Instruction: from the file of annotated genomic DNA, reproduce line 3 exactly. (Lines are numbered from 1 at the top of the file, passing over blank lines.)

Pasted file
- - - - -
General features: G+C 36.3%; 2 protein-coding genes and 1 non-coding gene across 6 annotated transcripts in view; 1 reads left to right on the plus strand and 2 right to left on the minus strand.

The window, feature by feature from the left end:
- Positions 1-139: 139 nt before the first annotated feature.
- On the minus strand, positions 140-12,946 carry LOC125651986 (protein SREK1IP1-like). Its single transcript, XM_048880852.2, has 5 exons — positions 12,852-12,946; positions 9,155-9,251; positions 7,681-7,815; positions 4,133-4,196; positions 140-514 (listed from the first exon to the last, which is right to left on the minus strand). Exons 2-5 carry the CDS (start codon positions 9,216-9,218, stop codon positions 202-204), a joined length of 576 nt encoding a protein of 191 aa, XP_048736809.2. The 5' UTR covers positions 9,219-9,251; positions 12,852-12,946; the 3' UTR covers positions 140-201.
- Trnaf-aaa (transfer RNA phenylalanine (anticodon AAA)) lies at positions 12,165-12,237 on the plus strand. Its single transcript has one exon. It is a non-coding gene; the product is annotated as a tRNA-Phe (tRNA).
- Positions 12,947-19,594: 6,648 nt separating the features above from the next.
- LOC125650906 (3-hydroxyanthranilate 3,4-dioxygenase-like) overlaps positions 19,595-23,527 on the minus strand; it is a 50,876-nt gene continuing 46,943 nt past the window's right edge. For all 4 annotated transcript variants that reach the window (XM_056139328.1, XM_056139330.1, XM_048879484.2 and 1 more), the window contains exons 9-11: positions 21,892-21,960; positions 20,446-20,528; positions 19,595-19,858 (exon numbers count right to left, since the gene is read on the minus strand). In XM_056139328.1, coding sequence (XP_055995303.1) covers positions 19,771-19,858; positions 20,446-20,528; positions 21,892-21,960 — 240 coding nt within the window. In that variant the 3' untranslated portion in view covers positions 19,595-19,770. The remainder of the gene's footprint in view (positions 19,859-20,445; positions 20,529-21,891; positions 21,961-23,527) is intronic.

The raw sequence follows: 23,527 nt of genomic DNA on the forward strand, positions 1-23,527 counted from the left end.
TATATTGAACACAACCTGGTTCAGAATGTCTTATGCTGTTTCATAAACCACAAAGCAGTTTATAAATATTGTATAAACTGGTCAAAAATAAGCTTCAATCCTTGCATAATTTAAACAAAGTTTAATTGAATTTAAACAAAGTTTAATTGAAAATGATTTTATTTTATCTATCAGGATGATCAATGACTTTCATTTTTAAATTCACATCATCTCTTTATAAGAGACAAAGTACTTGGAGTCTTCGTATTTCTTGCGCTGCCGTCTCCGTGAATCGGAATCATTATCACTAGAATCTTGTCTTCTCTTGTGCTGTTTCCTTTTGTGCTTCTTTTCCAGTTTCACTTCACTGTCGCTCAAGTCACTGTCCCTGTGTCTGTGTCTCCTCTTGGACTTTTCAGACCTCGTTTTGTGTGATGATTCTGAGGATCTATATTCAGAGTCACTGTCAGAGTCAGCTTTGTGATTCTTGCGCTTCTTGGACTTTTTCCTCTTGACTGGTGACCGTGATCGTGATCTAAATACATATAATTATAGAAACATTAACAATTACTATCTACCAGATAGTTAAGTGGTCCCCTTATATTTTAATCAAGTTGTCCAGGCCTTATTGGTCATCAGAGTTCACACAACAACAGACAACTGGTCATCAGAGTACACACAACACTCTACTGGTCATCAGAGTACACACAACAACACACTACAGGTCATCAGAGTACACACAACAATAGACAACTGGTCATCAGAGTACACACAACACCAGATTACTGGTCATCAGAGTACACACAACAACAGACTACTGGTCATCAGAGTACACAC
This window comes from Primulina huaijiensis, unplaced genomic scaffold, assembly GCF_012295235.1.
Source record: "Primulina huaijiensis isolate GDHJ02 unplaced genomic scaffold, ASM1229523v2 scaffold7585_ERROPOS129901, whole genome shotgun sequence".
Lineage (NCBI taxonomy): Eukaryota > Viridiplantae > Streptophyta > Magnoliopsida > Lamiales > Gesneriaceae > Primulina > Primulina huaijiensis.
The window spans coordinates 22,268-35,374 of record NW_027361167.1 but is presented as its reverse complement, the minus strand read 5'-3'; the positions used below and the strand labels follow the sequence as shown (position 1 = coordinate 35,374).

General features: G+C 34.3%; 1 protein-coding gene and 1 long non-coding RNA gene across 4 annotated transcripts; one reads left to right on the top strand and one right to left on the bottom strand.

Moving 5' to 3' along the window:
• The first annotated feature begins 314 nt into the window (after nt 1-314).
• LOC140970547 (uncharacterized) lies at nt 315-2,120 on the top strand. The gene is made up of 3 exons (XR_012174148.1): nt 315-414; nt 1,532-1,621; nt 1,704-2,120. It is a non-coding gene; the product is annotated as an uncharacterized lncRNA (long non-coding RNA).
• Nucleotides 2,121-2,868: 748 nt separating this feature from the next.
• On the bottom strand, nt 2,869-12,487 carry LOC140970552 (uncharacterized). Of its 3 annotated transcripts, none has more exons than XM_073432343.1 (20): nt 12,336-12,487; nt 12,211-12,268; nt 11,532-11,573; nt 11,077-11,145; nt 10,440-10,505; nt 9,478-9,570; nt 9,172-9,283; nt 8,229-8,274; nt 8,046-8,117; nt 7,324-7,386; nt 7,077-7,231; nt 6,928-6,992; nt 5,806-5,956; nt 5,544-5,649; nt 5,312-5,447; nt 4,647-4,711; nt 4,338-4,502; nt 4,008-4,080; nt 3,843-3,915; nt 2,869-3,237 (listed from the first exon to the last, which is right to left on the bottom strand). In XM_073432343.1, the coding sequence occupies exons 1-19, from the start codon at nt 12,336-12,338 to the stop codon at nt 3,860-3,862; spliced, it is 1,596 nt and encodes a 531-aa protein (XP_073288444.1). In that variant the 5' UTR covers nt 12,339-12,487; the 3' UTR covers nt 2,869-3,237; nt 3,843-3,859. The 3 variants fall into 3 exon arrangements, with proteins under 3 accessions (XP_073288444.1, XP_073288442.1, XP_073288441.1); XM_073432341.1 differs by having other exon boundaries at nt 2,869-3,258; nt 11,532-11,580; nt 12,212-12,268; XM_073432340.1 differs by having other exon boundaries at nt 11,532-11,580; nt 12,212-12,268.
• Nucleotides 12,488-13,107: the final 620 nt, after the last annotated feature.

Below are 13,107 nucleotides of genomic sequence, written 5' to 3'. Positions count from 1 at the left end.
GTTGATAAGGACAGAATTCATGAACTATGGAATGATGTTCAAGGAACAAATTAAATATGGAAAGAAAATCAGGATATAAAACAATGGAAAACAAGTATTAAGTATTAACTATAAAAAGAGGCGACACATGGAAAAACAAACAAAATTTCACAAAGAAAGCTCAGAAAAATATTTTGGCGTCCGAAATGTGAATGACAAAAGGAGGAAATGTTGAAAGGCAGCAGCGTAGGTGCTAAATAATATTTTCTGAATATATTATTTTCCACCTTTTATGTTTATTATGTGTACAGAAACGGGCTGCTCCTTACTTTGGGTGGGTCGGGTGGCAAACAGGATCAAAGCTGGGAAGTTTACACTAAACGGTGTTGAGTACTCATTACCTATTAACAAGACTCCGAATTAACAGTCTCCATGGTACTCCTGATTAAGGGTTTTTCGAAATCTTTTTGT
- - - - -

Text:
- Positions 1-139: 139 nt before the first annotated feature.